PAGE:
India’s finance minister, P Chidambaram, recently visited the US and Canada to sell India's story and attract more investment. His promotional tour also took in Japan, Hong Kong, Singapore and London.

There is a sense of urgency in India’s need to attract more stable capital inflows, such as FDI. The country’s infrastructure and imbalance of trade in goods and services touched a record level of $32.5bn, or 6.7% of GDP, between October and December 2012, according to the Reserve Bank of India.

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Liberalising FDI caps

On his tour, Mr Chidambaram indicated that the Indian government is considering liberalising the caps on FDI for various sectors of the economy. These include raising the cap on telecoms from 74% currently to 100%, and defence from 26% to 49%.

“We should look at each FDI cap. If the cap is serving a purpose, we should continue with the cap. If the cap is no longer serving the purpose, then we should either relax or remove the cap. The FDI caps were laid down historically at different points of time… These caps must be looked into again,” said Mr Chidambaram.

India's government has expressed frustration that foreign investors have not rushed into the multi-brand retail or aviation sectors – whose FDI caps were raised in September 2012 to 51% and 49%, respectively. According to the minister for consumer affairs, food and public distribution, “no proposal has been received for FDI in multi-brand retail”.

Aviation success

However, Malaysian low-cost carrier AirAsia has tied up with India’s largest conglomerate, Tata Sons, for a joint venture, AirAsia India. But there is resistance from India's civil aviation minister to the deal itself, who keeps citing procedural problems.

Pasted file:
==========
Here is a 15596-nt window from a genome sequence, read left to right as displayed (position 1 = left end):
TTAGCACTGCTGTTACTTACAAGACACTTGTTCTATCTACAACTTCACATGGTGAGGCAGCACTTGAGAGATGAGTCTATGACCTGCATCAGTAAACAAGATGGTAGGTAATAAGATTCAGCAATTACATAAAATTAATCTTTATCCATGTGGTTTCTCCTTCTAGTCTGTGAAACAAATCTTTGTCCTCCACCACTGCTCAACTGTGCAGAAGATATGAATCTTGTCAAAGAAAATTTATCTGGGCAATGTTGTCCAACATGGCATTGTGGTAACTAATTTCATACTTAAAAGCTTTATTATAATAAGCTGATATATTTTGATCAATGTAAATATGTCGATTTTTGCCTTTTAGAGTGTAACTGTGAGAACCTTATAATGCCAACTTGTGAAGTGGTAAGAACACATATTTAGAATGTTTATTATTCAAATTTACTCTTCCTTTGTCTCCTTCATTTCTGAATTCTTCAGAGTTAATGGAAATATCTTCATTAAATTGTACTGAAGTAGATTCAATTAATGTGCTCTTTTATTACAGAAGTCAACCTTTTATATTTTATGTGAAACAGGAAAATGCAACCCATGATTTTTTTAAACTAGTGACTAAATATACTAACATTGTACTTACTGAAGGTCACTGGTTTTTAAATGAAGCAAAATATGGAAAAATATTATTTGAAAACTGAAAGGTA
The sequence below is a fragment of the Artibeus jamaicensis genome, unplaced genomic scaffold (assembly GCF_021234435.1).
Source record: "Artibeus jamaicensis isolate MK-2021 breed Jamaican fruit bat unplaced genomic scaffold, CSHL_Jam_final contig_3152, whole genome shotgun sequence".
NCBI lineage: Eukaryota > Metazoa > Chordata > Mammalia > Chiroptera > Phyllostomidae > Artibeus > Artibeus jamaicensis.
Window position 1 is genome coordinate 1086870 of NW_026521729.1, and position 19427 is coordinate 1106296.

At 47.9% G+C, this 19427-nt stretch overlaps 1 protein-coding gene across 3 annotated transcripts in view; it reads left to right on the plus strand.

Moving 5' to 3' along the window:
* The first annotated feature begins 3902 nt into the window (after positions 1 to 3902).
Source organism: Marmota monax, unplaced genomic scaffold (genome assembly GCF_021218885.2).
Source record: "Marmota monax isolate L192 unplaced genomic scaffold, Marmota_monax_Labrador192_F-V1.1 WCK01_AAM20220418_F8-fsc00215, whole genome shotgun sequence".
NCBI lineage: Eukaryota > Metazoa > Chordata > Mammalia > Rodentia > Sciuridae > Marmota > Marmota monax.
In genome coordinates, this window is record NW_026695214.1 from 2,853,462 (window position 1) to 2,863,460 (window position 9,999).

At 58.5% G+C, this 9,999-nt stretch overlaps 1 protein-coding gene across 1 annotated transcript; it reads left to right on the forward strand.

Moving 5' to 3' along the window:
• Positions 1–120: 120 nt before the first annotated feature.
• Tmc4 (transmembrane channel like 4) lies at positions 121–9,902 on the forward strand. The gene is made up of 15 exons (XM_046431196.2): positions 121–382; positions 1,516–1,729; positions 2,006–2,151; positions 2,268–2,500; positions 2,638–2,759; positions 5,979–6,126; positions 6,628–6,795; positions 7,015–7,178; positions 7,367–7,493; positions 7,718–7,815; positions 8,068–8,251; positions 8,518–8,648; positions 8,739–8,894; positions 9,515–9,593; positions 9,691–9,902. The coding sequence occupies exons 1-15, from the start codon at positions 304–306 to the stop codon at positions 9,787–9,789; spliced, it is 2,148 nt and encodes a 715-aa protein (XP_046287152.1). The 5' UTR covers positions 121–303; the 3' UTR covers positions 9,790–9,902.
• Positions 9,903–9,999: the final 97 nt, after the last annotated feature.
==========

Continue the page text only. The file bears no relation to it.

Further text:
The Middle Eastern carrier Etihad has taken a 24% stake in Jet Airways, India’s second largest airline, but there are uncertainties around the deal. It seems Etihad wants clarification from the government that it should not suffer as sister company Etilisalat did when its telecoms licences were cancelled by India’s Supreme Court. The government accordingly is fast-tracking a bilateral investment protection agreement with the United Arab Emirates.

Meanwhile, there is no respite for the hapless Vodafone, which has so far invested $15bn in India since 2007, as it is confronted by another deal-breaking condition from the government to rebid for its lapsed telecoms licences rather than have them renewed automatically. Its $2.5bn tax liability also has not been resolved pending amendments to the Income Tax Act. The upshot is that FDI is badly needed but the environment is still not favourable to attracting such inflows.

N Chandra Mohan is a business and economics commentator based in New Delhi.